Two distinct processes on Earth produce hydrocarbon gas: microbial and thermogenic degradation of organic matter.
Microbial gas is formed at shallow depths and low temperatures by anaerobic bacterial decomposition of sedimentary organic
matter. In contrast, thermogenic gas is formed at deeper depths by: (1) thermal cracking of sedimentary organic matter into
hydrocarbon liquids and gas ("primary" thermogenic gas), and (2) thermal cracking of oil at high temperatures into gas
("secondary" thermogenic gas) and pyrobitumen.
Microbial gas is very dry (i.e., it consists almost entirely of methane). In contrast, thermogenic gas can be dry,
or can contain significant concentrations of "wet gas" components (ethane, propane, butanes) and condensate (C5+ hydrocarbons).
Although thermogenic gas is typically the dominant type of natural gas in coal and petroleum reservoirs, those reservoirs
often contain a component of microbial gas. Gas origin or source correlations are determined, in part, from geochemical
analysis of the gas, consideration of potential gas migration pathways, and evaluation of migration mechanisms from potential
sources (Baldassare, et.al., 2015).
Geochemical analysis of a gas includes both molecular composition (relative abundance in the gas sample of C1 to C6
hydrocarbons and non-hydrocarbon gases such as He, H2, CO2, and N2) and isotopic composition. The isotopic composition
of a gas includes characteristics such as the stable carbon and hydrogen isotope ratios of the C1 – C5 hydrocarbon gas species,
stable isotope composition of non-hydrocarbon gases, and radioactive carbon and hydrogen isotopes of C1. Data for molecular and
isotopic characteristics of a gas can be used to constrain the origin of a gas (bacterial and/or thermogenic) as well as
the type and maturity of the organic matter that generated the thermogenic hydrocarbons in a sample.
(Coleman et al., 1977; Schoell, 1980; Whiticar and Faber, 1986; Jenden et al., 1993; Laughrey and Baldassare, 1998;
Rowe and Muehlenbachs, 1999; Revesz et al., 2010; and Osborn and McIntosh, 2010, Baldassare, et.al., 2015). These data
can also identify any secondary processes, such as gas oxidation, that may have affected a sample. For baseline and incident
response groundwater quality programs, analysis of dissolved inorganic carbon (DIC) and other water geochemistry parameters
provide additional evidence of methane oxidation or degradation.
ECHELON has a proven expertise in the evaluation and interpretation of gas and groundwater geochemistry. We have developed
a comprehensive approach for stray gas incident response and investigations where gas and groundwater geochemistry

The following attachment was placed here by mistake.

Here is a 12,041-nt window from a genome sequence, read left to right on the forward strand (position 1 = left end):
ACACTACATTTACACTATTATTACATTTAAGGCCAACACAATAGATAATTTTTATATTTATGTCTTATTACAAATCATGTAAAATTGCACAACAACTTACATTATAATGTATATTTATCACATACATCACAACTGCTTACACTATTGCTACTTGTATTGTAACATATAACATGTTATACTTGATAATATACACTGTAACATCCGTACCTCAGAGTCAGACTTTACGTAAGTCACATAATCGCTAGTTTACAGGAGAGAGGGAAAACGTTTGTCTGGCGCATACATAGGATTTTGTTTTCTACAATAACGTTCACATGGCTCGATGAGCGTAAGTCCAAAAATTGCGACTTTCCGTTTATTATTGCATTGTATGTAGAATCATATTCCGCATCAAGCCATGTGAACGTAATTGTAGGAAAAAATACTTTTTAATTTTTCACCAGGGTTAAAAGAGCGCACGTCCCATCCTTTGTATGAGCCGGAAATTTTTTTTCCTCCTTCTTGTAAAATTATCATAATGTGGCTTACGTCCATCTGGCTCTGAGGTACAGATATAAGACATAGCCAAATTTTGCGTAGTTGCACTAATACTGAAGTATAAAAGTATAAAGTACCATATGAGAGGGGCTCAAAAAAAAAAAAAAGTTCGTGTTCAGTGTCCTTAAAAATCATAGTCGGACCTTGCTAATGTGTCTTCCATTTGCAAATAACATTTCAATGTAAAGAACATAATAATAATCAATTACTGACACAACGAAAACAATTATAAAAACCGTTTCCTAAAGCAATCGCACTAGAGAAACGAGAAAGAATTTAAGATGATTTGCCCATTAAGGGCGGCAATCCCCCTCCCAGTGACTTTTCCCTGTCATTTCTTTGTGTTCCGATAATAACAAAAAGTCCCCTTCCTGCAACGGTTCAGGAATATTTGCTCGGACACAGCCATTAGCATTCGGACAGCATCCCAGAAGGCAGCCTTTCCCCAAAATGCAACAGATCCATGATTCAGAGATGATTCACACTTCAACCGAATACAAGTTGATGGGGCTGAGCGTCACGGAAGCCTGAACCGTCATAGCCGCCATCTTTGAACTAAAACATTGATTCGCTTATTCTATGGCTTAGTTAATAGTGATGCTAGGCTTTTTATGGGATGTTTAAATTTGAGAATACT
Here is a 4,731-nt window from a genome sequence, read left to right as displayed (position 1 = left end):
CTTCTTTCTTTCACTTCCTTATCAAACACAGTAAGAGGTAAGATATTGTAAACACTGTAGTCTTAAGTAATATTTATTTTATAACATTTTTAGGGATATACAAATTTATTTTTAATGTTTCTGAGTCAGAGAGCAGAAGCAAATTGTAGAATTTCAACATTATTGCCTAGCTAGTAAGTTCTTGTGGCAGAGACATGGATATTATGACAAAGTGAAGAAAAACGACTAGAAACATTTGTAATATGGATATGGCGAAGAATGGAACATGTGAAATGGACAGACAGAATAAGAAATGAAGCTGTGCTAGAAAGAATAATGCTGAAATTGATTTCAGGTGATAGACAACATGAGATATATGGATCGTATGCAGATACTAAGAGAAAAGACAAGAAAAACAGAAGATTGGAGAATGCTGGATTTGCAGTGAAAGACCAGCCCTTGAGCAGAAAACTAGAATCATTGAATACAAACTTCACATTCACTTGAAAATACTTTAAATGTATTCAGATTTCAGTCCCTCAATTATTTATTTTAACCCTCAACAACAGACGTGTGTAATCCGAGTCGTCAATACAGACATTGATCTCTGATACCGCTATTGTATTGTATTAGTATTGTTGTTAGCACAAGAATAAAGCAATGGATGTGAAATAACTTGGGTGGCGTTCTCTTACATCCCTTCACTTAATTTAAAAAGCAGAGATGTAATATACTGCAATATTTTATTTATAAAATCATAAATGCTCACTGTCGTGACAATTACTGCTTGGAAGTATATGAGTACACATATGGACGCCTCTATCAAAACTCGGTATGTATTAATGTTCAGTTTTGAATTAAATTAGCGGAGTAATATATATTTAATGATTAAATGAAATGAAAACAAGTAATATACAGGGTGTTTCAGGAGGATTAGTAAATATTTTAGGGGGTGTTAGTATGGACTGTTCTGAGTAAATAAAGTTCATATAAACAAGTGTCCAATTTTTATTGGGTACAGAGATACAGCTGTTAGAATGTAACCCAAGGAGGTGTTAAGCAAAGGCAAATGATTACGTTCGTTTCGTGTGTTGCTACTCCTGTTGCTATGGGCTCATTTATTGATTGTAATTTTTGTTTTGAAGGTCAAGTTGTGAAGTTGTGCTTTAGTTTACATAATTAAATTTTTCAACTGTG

data are synthesized with other investigative information. The geochemistry data are evaluated and interpreted to
determine gas origin, thermal maturity, and secondary processes including mixing, oxidation and fractionation.
ECHELON's methodology has proven consistently successful in investigations to identify the origin and specific
source(s) of stray gas. ECHELON's approach, investigative and remediation techniques have been widely adopted
and applied by environmental consulting firms, and governmental agencies.
ECHELON combines strontium (Sr) isotopic data with major and trace element geochemistry to characterize groundwater,
surface water, and produced water from various fossil fuel sources. Natural Sr isotope composition can be a sensitive
tool in the understanding of complex groundwater interactions and can be used to distinguish between inputs from deep
and shallow contamination sources, as well as between groundwater and mineralogically similar but stratigraphically distinct
rock units. ECHELON applies Sr isotopes to distinguish between natural and anthropogenic sources of major elements, as well
as the effects of mixing water from different sources.
In regions with shale gas drilling, Sr isotopes have been shown to differentiate deep gas-related fluids from
shallower fluids (e.g., shallow brines and coal mine drainage; Chapman et al., Geochemical and Strontium Isotope
Characterization of Produced Waters from Marcellus Shale Natural Gas Extraction , Environmental Science & Technology, 2012).
Additionally, ECHELON applies Sr isotopes to reveal subsurface water-rock interactions (Chapman et al., Strontium isotope
quantification of siderite, brine, and acid mine drainage contributions to abandoned gas well discharges in the Appalachian
Plateau, Applied Geochemistry, 2013).